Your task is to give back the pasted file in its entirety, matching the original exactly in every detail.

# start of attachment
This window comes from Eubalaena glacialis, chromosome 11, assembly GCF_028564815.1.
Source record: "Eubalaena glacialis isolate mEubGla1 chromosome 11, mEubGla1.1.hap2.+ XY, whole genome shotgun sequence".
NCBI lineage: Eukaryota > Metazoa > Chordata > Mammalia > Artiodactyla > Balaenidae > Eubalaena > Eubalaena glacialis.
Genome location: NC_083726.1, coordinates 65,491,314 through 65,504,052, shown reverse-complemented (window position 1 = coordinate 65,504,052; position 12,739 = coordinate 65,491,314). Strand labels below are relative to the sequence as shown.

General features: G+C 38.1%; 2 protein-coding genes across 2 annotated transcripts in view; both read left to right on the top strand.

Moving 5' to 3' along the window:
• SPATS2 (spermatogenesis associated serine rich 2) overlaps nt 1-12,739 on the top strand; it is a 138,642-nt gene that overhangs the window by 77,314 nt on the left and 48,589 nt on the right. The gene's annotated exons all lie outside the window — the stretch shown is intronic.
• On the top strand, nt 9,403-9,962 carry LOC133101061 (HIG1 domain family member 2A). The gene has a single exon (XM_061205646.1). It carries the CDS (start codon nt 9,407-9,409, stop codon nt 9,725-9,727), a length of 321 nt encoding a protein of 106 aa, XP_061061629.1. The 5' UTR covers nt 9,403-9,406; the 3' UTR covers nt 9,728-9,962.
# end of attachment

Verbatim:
This window comes from Eubalaena glacialis, chromosome 11, assembly GCF_028564815.1.
Source record: "Eubalaena glacialis isolate mEubGla1 chromosome 11, mEubGla1.1.hap2.+ XY, whole genome shotgun sequence".
NCBI lineage: Eukaryota > Metazoa > Chordata > Mammalia > Artiodactyla > Balaenidae > Eubalaena > Eubalaena glacialis.
Genome location: NC_083726.1, coordinates 65,491,314 through 65,504,052, shown reverse-complemented (window position 1 = coordinate 65,504,052; position 12,739 = coordinate 65,491,314). Strand labels below are relative to the sequence as shown.

General features: G+C 38.1%; 2 protein-coding genes across 2 annotated transcripts in view; both read left to right on the top strand.

Moving 5' to 3' along the window:
• SPATS2 (spermatogenesis associated serine rich 2) overlaps nt 1-12,739 on the top strand; it is a 138,642-nt gene that overhangs the window by 77,314 nt on the left and 48,589 nt on the right. The gene's annotated exons all lie outside the window — the stretch shown is intronic.
• On the top strand, nt 9,403-9,962 carry LOC133101061 (HIG1 domain family member 2A). The gene has a single exon (XM_061205646.1). It carries the CDS (start codon nt 9,407-9,409, stop codon nt 9,725-9,727), a length of 321 nt encoding a protein of 106 aa, XP_061061629.1. The 5' UTR covers nt 9,403-9,406; the 3' UTR covers nt 9,728-9,962.